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Think back to the minor ailments you had as a kid--bee stings, headaches, fevers. There's probably little difference between the over-the-counter, or OTC, drugs your parents gave you for symptoms then and what you take today. In fact, there's hardly been any innovation in the OTC market for decades.

Jordan Eisenberg, 32, noticed this before founding UrgentRx three and a half years ago. The pharmaceutical company makes wallet-size packets of single-dose OTC drugs in powdered form--kind of like Pixy Stix. In addition to aspirin, UrgentRx offers alternatives to well-known brand names such as Benadryl, Pepto-Bismol, Tums, and Tylenol.

The line, which is made entirely in the U.S., is sold in more than 22,000 stores across the country including Walgreens, CVS, and Walmart. Last year, the Denver-based company brought in $2.75 million in revenue, and this year it expects that number to increase to $17 million. 

Eisenberg said the idea for the company's first product came from his dad, who carried aspirin in the event of a heart attack. According to the American Heart Association, those who take aspirin after the first signs of heart attack symptoms reduce their risk of mortality 23 percent. 

For the sake of convenience, rather than keeping a bottle of pills on him at all times, Eisenberg's father took a few aspirin, wrapped them in cellophane, and stuck them in his wallet. It was a smart idea but not the most practical if a cardiac event actually were to occur, Eisenberg realized. 

"If you have a heart attack or an allergy reaction, you can actually have dysphasia, where you can't swallow, or lockjaw or dry mouth, so you can't even get the pill down," he said. "And if you were to chew Benadryl or aspirin, they're so bitter that it can actually make you throw up."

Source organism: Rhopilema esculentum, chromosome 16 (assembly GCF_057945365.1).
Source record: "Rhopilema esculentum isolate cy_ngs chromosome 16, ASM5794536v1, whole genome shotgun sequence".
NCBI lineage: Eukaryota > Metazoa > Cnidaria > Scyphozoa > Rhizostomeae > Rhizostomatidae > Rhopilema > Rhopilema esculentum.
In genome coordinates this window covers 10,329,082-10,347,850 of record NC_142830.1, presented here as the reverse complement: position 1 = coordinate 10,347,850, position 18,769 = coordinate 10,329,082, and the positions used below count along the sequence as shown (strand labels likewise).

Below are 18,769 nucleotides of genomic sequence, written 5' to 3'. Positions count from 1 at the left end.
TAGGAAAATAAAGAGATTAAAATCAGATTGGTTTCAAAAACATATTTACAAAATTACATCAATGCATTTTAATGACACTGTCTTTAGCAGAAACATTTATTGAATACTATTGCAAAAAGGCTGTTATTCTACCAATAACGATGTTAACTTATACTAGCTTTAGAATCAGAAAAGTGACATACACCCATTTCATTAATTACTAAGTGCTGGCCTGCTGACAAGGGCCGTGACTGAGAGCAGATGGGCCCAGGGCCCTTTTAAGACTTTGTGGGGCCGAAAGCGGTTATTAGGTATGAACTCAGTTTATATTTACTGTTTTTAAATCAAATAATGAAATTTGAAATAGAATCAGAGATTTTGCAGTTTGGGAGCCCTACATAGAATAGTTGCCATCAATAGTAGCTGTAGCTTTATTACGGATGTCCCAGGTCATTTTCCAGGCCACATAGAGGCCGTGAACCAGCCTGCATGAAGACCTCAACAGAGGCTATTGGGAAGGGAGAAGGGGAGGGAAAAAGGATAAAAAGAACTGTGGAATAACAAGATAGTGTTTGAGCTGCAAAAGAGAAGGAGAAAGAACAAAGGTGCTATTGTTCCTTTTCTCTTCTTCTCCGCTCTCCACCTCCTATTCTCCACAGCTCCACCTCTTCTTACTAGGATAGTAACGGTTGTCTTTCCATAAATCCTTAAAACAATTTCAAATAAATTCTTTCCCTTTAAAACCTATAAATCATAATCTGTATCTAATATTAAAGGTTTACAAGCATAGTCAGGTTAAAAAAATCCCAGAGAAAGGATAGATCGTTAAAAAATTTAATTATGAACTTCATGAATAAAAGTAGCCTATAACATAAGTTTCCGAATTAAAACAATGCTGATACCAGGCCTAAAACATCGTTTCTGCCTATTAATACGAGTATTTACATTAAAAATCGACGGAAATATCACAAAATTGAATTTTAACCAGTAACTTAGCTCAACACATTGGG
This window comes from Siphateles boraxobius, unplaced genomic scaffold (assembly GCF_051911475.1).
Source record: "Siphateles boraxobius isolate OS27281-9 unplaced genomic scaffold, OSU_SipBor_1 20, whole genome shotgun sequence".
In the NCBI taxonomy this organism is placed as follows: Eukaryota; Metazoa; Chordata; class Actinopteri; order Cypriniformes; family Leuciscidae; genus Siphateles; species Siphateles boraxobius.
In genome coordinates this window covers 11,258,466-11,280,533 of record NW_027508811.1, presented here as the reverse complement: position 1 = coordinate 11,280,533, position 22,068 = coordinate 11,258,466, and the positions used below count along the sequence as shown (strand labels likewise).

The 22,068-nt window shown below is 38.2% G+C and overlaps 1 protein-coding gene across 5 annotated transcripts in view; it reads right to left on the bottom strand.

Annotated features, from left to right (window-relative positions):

His solution was to make the drugs dissolve easily, taste good, and be small enough so that you can always have them in your wallet. Eisenberg's theory that this could actually help to save lives has been tested, and so far, it's worked in 14 cases that he knows of, he said.

Of course, much of the UrgentRx line is meant to be used in situations that are far less grave. Eisenberg has had to think strategically about how to get word of his powdered drugs out to a consumer base that has virtually never known a new way to take medications. 

Eisenberg wasn't initially sure how the product would be received. After launching a study to see if consumers were at least receptive to the idea, the results indicated that they loved it, Eisenberg said. The next step was to launch with strong marketing.

To achieve this, Eisenberg created novel incremental displays, which fill unused space at stores' checkout counters. These displays, which affix to magazine racks, soda refrigerators, and aisle poles, capitalize on the fact that new customers are most likely to try UrgentRx as an impulse buy. This tactic has earned Eisenberg media attention--namely, a feature on the front page of The New York Times's business section. And Eisenberg said it has proven to be a great sales driver.

"Everything that I wanted to accomplish when I had this kernel of an idea four years ago, we're on our way to accomplishing," Eisenberg said. "And I think that's a pretty amazing feat."